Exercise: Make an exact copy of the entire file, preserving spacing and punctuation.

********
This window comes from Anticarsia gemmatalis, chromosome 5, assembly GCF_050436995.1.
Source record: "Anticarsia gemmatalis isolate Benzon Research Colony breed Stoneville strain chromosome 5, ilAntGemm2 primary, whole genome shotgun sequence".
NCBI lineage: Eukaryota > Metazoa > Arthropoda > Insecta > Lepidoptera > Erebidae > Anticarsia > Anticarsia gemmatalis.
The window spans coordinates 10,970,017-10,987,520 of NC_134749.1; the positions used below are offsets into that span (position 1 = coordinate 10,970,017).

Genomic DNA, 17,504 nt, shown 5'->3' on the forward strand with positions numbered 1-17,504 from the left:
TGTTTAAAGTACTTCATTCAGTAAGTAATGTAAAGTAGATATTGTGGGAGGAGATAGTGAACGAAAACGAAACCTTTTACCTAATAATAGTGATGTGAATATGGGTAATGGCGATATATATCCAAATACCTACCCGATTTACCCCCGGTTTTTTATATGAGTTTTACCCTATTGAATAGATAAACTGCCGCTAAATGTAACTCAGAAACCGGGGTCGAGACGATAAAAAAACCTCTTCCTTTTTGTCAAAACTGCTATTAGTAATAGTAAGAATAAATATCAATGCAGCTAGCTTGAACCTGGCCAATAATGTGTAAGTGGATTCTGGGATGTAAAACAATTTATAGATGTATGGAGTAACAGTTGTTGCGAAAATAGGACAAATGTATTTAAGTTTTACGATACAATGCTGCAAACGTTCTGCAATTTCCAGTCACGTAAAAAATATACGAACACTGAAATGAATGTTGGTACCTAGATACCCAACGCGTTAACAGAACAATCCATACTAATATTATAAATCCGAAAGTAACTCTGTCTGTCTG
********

This window comes from Anticarsia gemmatalis, chromosome 5, assembly GCF_050436995.1.
Source record: "Anticarsia gemmatalis isolate Benzon Research Colony breed Stoneville strain chromosome 5, ilAntGemm2 primary, whole genome shotgun sequence".
NCBI lineage: Eukaryota > Metazoa > Arthropoda > Insecta > Lepidoptera > Erebidae > Anticarsia > Anticarsia gemmatalis.
The window spans coordinates 10,970,017-10,987,520 of NC_134749.1; the positions used below are offsets into that span (position 1 = coordinate 10,970,017).

Genomic DNA, 17,504 nt, shown 5'->3' on the forward strand with positions numbered 1-17,504 from the left:
TGTTTAAAGTACTTCATTCAGTAAGTAATGTAAAGTAGATATTGTGGGAGGAGATAGTGAACGAAAACGAAACCTTTTACCTAATAATAGTGATGTGAATATGGGTAATGGCGATATATATCCAAATACCTACCCGATTTACCCCCGGTTTTTTATATGAGTTTTACCCTATTGAATAGATAAACTGCCGCTAAATGTAACTCAGAAACCGGGGTCGAGACGATAAAAAAACCTCTTCCTTTTTGTCAAAACTGCTATTAGTAATAGTAAGAATAAATATCAATGCAGCTAGCTTGAACCTGGCCAATAATGTGTAAGTGGATTCTGGGATGTAAAACAATTTATAGATGTATGGAGTAACAGTTGTTGCGAAAATAGGACAAATGTATTTAAGTTTTACGATACAATGCTGCAAACGTTCTGCAATTTCCAGTCACGTAAAAAATATACGAACACTGAAATGAATGTTGGTACCTAGATACCCAACGCGTTAACAGAACAATCCATACTAATATTATAAATCCGAAAGTAACTCTGTCTGTCTG